Part IV of an investigative
report on National Quarries.
National Quarries (NQ) paid $2 million for two pieces of equipment, even though the cash-strapped State company thought it was getting only one.
Usually, such a two-for-the-price-of-one arrangement is a steal of deal, except the company did not benefit from any bargain.
One piece of equipment—an excavator— went to NQ, while the other—a crawler dozer—went to a worksite for Gopaul & Company.
And despite paying $2 million, about $831,402 of that sum remained unaccounted for in the transaction.
In June 2013, NQ paid $2 million (US$317,968.75) to secure the excavator and, unknown to the company, when it paid that sum to a Miami-based broker, Global Trade and Financing, a Caterpillar crawler dozer was also being acquired.
The dozer secured by NQ remained undeclared at the company and was in use by Gopaul & Company for its work at the Beetham Landfill for the Solid Waste Management Company Ltd (SWMCOL).
A Sunday Express investigation into allegations of financial impropriety and fraudulent deals at the State company has revealed someone at NQ submitted an inflated invoice for the acquisition of the excavator and, as a result, managed to secure the dozer which was put to use at Gopaul & Company.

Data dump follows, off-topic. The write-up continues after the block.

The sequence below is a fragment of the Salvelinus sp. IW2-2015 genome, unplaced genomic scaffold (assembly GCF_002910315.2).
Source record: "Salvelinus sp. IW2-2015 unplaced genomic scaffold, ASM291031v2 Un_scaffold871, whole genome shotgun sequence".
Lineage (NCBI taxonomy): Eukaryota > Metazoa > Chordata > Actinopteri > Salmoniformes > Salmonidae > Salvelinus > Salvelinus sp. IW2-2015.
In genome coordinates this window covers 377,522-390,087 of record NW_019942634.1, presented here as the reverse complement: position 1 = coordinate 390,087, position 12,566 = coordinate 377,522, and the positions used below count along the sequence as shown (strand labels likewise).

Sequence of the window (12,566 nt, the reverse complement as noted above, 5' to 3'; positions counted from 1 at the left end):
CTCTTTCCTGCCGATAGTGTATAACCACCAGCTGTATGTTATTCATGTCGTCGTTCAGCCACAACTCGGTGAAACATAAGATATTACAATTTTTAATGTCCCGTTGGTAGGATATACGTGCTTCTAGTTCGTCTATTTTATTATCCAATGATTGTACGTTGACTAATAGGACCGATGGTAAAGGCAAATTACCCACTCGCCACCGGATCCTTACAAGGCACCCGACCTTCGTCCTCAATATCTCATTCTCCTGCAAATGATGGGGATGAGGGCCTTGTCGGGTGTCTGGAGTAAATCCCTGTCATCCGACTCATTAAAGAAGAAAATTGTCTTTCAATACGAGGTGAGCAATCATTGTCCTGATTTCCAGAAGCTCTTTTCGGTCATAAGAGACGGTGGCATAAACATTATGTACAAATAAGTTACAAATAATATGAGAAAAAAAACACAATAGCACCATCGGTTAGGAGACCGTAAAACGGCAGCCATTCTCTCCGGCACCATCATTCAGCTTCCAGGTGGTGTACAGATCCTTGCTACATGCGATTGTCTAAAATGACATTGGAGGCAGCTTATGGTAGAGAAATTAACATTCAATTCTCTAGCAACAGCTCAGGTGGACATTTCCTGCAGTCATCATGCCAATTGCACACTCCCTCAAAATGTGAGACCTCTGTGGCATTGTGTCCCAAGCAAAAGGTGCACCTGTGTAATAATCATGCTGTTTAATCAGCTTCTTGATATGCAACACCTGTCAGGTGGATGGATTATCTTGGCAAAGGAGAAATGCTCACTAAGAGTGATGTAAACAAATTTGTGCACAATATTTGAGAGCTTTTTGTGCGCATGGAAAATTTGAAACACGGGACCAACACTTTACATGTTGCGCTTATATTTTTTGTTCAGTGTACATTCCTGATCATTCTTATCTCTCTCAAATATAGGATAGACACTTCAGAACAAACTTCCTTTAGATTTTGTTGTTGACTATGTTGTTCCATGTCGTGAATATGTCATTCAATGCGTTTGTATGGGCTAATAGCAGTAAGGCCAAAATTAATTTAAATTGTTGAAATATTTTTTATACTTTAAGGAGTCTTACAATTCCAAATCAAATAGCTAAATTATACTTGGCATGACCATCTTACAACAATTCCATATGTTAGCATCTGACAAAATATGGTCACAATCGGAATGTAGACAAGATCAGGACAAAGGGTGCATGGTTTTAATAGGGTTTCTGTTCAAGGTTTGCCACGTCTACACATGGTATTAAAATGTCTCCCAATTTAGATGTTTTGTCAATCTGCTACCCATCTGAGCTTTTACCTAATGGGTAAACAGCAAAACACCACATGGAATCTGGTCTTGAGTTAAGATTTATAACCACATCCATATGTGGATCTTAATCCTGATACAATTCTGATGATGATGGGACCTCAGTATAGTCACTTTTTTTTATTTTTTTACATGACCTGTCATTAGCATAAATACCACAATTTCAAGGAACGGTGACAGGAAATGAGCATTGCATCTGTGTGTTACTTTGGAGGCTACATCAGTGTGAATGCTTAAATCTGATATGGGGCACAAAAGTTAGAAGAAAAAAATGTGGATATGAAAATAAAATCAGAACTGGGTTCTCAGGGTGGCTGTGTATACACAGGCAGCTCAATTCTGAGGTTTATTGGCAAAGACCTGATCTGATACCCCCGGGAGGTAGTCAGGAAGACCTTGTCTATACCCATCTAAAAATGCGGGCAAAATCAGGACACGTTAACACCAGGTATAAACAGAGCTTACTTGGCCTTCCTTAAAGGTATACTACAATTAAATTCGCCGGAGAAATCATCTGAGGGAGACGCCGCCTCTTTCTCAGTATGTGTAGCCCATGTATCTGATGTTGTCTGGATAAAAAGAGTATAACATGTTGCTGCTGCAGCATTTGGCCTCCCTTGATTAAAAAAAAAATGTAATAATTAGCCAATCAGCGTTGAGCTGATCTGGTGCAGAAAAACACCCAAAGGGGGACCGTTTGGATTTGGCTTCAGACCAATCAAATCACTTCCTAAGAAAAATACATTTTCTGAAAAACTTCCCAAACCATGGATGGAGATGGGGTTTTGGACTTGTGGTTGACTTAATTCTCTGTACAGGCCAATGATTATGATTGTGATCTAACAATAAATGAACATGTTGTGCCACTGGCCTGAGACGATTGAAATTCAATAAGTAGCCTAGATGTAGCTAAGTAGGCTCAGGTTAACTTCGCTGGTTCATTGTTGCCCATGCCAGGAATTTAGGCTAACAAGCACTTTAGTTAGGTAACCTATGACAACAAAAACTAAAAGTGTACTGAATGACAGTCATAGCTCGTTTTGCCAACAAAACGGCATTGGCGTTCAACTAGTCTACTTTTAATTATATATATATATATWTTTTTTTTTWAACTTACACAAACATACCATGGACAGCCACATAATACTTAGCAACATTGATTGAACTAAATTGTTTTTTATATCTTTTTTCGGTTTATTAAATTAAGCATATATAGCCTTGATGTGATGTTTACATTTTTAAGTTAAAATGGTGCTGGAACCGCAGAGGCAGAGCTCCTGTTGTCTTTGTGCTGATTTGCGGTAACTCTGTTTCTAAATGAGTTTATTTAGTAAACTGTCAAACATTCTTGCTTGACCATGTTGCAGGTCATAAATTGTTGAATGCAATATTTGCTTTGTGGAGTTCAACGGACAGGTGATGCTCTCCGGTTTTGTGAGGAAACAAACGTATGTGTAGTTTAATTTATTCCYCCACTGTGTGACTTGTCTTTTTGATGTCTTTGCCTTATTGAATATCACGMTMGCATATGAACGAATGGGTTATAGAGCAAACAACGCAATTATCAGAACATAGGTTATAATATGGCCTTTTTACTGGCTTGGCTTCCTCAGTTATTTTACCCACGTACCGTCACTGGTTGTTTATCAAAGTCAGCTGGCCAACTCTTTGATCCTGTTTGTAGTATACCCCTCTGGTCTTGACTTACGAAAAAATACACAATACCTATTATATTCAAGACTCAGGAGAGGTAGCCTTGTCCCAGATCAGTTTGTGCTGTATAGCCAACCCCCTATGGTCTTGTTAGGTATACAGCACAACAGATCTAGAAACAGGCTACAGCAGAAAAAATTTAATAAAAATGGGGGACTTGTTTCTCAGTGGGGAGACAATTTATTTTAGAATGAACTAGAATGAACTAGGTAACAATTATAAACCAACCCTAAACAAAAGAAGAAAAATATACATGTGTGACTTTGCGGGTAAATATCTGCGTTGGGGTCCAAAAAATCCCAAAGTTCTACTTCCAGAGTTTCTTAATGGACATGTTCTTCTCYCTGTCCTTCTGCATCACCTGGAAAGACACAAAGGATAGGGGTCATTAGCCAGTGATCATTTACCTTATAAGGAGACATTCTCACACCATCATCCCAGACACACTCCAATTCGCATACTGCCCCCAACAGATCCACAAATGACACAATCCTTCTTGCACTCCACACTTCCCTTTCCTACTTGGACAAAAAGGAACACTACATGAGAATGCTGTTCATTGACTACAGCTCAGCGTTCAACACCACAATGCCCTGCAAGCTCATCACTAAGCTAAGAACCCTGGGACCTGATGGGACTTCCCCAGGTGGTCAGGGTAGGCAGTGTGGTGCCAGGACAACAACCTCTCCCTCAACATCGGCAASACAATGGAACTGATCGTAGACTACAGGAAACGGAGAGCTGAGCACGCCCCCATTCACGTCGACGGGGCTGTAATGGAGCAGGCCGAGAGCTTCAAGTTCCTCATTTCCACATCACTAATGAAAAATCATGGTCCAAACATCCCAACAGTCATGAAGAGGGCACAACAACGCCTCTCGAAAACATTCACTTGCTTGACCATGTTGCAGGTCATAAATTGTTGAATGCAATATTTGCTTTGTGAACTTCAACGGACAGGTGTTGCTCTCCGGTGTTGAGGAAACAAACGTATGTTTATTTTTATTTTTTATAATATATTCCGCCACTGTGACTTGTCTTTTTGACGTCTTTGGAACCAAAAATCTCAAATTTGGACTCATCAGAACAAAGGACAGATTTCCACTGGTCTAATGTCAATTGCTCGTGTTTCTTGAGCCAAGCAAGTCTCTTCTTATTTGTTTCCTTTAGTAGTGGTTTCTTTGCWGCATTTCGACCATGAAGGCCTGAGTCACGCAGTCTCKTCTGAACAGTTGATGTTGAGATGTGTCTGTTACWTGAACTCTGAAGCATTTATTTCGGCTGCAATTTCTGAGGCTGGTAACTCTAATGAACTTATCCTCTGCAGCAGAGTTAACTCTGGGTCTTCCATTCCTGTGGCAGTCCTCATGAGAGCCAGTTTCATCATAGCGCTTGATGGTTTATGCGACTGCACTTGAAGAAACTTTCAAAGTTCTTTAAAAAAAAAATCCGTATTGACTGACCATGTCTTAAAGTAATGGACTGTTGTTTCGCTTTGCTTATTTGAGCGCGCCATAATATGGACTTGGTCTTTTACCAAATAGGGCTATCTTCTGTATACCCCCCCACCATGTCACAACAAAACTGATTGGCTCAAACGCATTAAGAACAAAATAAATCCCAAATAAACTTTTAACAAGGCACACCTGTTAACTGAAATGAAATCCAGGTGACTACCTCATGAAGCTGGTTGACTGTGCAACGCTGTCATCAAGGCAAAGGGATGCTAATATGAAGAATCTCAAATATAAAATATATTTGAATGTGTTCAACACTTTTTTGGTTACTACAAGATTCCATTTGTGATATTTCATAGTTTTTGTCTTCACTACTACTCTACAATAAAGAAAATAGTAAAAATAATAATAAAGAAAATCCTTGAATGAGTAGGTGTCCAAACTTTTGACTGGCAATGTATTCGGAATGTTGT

Gopaul & Company came under scrutiny after Prime Minister Kamla Persad-Bissessar, who is a personal friend of the company’s principals, Ralph and Maureen Gopaul, became their house guest in the lead-up to and after the May 2010 general election, shortly after which the company was the preferred bidder for a $40 million contract at State-owned National Petroleum Marketing Company Ltd (NP).
The Integrity Commission rejected a complaint by Opposition Senator Fitzgerald Hinds that Persad-Bissessar was in breach of the Integrity in Public Life Act for her stay at the Gopaul’s Tunapuna residence, and it also recently cleared NP of allegations of bid-rigging in the execution of the $40 million contract.
In 2011, Gopaul & Company set up a construction outfit—Raldon Construction—a combination of the names of Ralph and Donald Gopaul, two directors of the company.
Raldon’s address, as listed in the registry, is Watts Street, St Augustine, which is the address of Gopaul & Company.
Raldon has been a contractor at NQ since it was established. The Sunday Express obtained invoices and cheques paid to Raldon, which ranged from $250,000 to $500,000 a month, for its work out of Scott’s Quarry in Blanchisseuse.
Acquiring the excavator
On April 12, 2013, NQ’s corporate secretary, Wilma Owen, wrote to Scotiabank requesting the bank release US$317,968.75 (TT$2 million) via wire transfer to Global Trade and Financing for the purchase of a refurbished Volvo EC460 excavator.
That letter was cosigned by accountant Bevon Cook.
That wire transfer was subsequently halted.
But two weeks later, at the company’s board meeting on April 29 this year, that the NQ board confirmed a decision to acquire an excavator.
The board minutes, obtained by the Sunday Express, revealed that an earlier decision was taken at the board’s previous meeting on December 12, 2012, when it was agreed that the equipment would be acquired using the three quotes system.
Documents obtained by the Sunday Express indicate an invoice for the excavator was only sent by broker firm Global Trade and Financing to NQ on June 10 this year.